Today we split the group as one vehicle headed into the park to see hippos, search for black rhino, and enjoy the excellent birding the area offers (largest concentration of eagles in Africa) while the other group set off to a children’s home/school where we donated items brought from home including school supplies, soccer balls, and clothes. We met the children and toured their dorm rooms, kitchen and classes. It was very touching and authentic. A great experience for our kids to see how these children live.
Later we set off to a nearby village where went to a homestead consisting of several huts in the bush inhabited by an extended family of women as the men had died off and the children were all female - quite unusual and a very hard life for them. We were honored to meet a village elder, a woman, who was both a natural healer and a shaman. She was very open and welcoming of questions and the discussion ran the gamut from spiritual beliefs like what happens when we die, what is our purpose on earth, etc…to daily life. She then took the adults into her hut and showed us the various tools and potions she uses to communicate with the spirits and ancestors. It was fascinating to learn how she goes into a trance to act as a medium between the two worlds. She was very humble and sure to stress that it was not her making the interpretations rather she was just a conduit for the knowledge that was passed along. Interestingly, many of her tools and potions were very similar to those that a shaman in Peru used when Perry’s group participated in a shaman ceremony last winter in the Andes.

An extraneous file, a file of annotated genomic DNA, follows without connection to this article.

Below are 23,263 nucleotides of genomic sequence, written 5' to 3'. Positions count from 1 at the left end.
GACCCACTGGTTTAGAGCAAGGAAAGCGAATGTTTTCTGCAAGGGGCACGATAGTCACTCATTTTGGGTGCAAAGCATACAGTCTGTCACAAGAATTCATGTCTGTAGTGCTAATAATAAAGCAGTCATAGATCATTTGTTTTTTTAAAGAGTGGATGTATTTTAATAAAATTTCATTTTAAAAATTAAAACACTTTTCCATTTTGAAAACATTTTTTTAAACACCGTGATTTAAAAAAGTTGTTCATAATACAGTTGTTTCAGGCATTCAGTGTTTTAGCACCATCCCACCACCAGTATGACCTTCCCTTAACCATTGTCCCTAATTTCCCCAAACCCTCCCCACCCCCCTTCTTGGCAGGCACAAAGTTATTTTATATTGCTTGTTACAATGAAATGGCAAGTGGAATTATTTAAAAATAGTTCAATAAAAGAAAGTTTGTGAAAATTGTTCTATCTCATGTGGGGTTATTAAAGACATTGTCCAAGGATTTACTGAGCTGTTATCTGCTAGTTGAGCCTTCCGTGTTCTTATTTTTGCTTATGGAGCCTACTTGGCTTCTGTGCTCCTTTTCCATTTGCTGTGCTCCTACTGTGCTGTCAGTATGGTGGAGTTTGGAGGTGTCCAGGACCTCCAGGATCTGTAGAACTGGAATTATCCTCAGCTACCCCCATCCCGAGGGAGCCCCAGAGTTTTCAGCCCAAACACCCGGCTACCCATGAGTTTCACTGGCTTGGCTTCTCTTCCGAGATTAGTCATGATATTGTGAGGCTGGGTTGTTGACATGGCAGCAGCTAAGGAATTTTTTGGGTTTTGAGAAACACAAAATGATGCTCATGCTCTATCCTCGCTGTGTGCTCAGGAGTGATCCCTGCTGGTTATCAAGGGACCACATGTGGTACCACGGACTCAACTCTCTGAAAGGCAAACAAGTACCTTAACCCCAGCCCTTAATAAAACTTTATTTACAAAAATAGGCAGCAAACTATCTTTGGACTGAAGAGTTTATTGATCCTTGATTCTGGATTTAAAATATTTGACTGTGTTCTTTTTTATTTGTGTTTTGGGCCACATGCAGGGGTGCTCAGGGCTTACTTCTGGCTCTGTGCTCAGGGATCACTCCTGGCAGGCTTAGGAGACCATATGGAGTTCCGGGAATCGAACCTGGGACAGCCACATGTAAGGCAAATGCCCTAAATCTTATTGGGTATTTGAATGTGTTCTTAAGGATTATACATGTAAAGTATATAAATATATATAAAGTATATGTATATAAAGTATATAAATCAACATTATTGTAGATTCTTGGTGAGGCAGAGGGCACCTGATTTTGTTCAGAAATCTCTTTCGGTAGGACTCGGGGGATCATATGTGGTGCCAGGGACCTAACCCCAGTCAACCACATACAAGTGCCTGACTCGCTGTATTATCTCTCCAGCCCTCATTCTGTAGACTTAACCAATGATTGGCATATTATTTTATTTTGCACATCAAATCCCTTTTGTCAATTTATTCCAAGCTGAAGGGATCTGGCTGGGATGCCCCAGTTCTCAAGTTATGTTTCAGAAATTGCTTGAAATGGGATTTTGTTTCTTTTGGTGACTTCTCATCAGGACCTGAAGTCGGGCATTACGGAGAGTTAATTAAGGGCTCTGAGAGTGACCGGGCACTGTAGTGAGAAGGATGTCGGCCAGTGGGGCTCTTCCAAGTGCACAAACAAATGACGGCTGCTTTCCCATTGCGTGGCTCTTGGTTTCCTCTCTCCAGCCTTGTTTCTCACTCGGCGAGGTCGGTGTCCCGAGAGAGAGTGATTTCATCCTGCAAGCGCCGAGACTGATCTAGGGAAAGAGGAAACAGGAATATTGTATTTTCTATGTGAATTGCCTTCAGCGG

While the adults were inside the kids had a great time singing and dancing with the women and girls of the village. It felt great to connect with the culture in a real and positive way. It can be hard to have authentic experiences in the highly touristed areas like the Serengeti. Conversely, there are many areas that are so wild and remote like the Okavango Delta in Botswana where there is really no opportunity to meet local people. This was just perfect and a great balance to the wildlife viewing. In fact, Matopos Park really is about scenery, history and culture more than traditional big 5 game viewing which is much better at Hwange Park which is our next stop.
That afternoon the kids decided to hang out at the amazing natural infinity pool made on top of a giant granite dome swimming in the chilly waters and catching lizards by the pool - good fun. Another part of our group went to Bulawayo for the Saturday market where they witnessed local culture at both the new and used good markets. They came back with some great buys including Nyami Nyami necklaces, local music CDs, and more. The others journeyed to the highest point in the park by vehicle and on foot where they were treated to a spectacular 360 degree view of the park and as a bonus they were able to visit Cecil Rhodes grave as he is buried at this site. Rhodes was the founder of the nation of Rhodesia and developed the infrastructure of what is now Zimbabwe including farming, roads, rail, mining and more.